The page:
Kudos to Mark Ruminski (NOAA/NESDIS Satellite Analysis Branch) for spotting this pyroCB event in far northern Alberta, Canada late in the day on 14 June 2014. McIDAS images of GOES-13 1-km resolution 0.63 µm visible channel (left panels) and GOES-13 4-km resolution 3.9 µm shortwave IR channel (right panels) data (above; click image to play animation; also available as an MP4 movie file) showed the initial subtle signal of a fire “hot spot” at 19:30 UTC (exhibiting an IR brightness temperature 293.1 K), whose temperature increased rapidly to 320.6 K at 19:37 UTC. By 21:55 UTC, the maximum IR brightness temperature of the fire hot spot was 337.7 K.
A 4-panel comparison of GOES-15 (GOES-West) and GOES-13 (GOES-East) visible and shortwave IR images (below; click image to play animation; also available as an MP4 movie file) indicated that with the more favorable western view angle from GOES-15, the fire hot spot was able to be detected at an earlier time (18:30 UTC), and also at a number of later times when the hot spot was obscured from the view of GOES-13 by dense pyroCb clouds.
An AWIPS image comparison of 1-km resolution Suomi NPP VIIRS 0.64 µm visible channel and 11.45 µm IR channel data at 20:51 UTC (below) showed the initial plume of pyroCb clouds drifting northeastward from the fire source (which actually showed up as a hot, dark black cluster of pixels, even on the longwave IR image). The coldest IR brightness temperature of the pyroCb cloud at that time was -53º C.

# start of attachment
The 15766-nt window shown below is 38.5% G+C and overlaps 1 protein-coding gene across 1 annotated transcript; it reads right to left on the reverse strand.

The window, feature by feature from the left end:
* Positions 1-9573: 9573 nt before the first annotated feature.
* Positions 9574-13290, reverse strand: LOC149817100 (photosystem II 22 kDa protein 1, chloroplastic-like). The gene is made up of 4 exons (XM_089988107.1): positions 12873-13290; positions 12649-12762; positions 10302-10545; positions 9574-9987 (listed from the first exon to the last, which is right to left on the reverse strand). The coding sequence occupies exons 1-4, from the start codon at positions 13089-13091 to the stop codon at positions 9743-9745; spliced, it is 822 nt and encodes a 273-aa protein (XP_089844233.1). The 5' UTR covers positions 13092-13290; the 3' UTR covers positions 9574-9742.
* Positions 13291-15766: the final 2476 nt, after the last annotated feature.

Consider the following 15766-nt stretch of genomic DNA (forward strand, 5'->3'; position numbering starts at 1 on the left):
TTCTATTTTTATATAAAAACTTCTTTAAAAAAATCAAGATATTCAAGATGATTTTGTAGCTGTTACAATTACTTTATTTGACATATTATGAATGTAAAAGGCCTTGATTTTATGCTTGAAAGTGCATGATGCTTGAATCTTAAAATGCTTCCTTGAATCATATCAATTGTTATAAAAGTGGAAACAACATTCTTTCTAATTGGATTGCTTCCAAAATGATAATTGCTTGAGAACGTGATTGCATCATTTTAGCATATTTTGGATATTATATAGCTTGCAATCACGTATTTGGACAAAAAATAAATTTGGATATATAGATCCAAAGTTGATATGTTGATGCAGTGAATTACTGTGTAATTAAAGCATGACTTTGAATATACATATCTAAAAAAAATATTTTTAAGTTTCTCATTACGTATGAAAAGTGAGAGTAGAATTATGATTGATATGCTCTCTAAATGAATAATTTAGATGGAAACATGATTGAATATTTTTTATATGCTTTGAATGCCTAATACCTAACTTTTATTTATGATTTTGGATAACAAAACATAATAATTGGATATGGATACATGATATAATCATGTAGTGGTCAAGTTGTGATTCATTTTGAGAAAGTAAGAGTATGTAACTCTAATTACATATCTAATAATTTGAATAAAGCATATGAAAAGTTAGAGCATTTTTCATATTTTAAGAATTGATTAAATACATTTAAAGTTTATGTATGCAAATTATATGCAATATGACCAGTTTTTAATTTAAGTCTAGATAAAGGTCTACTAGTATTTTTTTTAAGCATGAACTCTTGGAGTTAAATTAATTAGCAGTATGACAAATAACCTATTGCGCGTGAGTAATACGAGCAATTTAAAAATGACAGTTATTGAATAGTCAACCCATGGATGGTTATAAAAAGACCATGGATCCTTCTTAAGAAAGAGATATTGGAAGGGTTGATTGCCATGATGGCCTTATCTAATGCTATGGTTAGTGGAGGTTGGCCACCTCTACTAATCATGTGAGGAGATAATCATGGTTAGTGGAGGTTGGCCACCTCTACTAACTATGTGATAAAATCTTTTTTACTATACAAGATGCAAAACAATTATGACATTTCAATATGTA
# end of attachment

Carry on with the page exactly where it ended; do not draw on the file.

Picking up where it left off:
A 1-km resolution NOAA-18 AVHRR 10.8 µm IR channel image at 23:11 UTC (below) also showed a minimum IR brightness temperature of -53º C for the pyroCb cloud.
The initial northwestward drift of the pyroCb cloud followed by a southwestward drift of the pyroCb cloud is explained by the change in wind direction with height, as seen on a nearby rawinsonde profile from Fort Smith, Northwest Territories (below). According to this sounding, the tropopause was at a height of 10.6 km, where the air temperature was -60º C.
The fire complex continued to burn into the night; a VIIRS 3.74 µm shortwave IR image at 10:36 UTC on 15 June (below) showed the cluster of fire hot spots (black pixels).
The Suomi NPP OMPS Aerosol Index (below; courtesy of Colin Seftor) showed the signature of fire smoke on 15 June, with a maximum AI value of 5.2.
Hi, everything is going fine here and ofcourse every one is sharing facts,
that’s in fact excellent, keep up writing.